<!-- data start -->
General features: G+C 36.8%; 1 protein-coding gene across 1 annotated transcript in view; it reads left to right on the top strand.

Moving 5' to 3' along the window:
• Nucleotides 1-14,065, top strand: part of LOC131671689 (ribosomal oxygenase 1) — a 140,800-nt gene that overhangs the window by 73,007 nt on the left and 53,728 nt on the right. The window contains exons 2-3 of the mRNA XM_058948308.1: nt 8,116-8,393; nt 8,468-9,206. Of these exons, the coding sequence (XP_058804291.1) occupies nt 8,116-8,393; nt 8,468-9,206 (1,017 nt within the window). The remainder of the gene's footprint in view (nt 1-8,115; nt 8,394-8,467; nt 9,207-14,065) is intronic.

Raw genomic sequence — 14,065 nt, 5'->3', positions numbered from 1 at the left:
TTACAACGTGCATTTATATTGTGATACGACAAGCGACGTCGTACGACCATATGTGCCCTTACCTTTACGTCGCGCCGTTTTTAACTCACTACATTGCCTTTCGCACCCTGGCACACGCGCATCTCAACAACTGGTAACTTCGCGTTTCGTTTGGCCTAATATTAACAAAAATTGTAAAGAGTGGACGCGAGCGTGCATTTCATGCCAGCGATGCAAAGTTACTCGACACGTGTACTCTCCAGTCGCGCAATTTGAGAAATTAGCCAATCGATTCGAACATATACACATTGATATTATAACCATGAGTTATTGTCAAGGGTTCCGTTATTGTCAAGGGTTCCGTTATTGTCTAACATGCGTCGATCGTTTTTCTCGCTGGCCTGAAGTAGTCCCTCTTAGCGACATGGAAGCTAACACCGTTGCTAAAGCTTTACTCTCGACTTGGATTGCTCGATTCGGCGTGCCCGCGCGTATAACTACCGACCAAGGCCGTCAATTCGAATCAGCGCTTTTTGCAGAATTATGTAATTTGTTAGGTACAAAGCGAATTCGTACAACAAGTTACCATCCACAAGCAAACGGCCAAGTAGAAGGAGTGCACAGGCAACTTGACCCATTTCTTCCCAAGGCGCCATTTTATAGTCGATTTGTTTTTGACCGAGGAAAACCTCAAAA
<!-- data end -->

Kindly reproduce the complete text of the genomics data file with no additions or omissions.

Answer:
General features: G+C 36.8%; 1 protein-coding gene across 1 annotated transcript in view; it reads left to right on the top strand.

Moving 5' to 3' along the window:
• Nucleotides 1-14,065, top strand: part of LOC131671689 (ribosomal oxygenase 1) — a 140,800-nt gene that overhangs the window by 73,007 nt on the left and 53,728 nt on the right. The window contains exons 2-3 of the mRNA XM_058948308.1: nt 8,116-8,393; nt 8,468-9,206. Of these exons, the coding sequence (XP_058804291.1) occupies nt 8,116-8,393; nt 8,468-9,206 (1,017 nt within the window). The remainder of the gene's footprint in view (nt 1-8,115; nt 8,394-8,467; nt 9,207-14,065) is intronic.

Raw genomic sequence — 14,065 nt, 5'->3', positions numbered from 1 at the left:
TTACAACGTGCATTTATATTGTGATACGACAAGCGACGTCGTACGACCATATGTGCCCTTACCTTTACGTCGCGCCGTTTTTAACTCACTACATTGCCTTTCGCACCCTGGCACACGCGCATCTCAACAACTGGTAACTTCGCGTTTCGTTTGGCCTAATATTAACAAAAATTGTAAAGAGTGGACGCGAGCGTGCATTTCATGCCAGCGATGCAAAGTTACTCGACACGTGTACTCTCCAGTCGCGCAATTTGAGAAATTAGCCAATCGATTCGAACATATACACATTGATATTATAACCATGAGTTATTGTCAAGGGTTCCGTTATTGTCAAGGGTTCCGTTATTGTCTAACATGCGTCGATCGTTTTTCTCGCTGGCCTGAAGTAGTCCCTCTTAGCGACATGGAAGCTAACACCGTTGCTAAAGCTTTACTCTCGACTTGGATTGCTCGATTCGGCGTGCCCGCGCGTATAACTACCGACCAAGGCCGTCAATTCGAATCAGCGCTTTTTGCAGAATTATGTAATTTGTTAGGTACAAAGCGAATTCGTACAACAAGTTACCATCCACAAGCAAACGGCCAAGTAGAAGGAGTGCACAGGCAACTTGACCCATTTCTTCCCAAGGCGCCATTTTATAGTCGATTTGTTTTTGACCGAGGAAAACCTCAAAA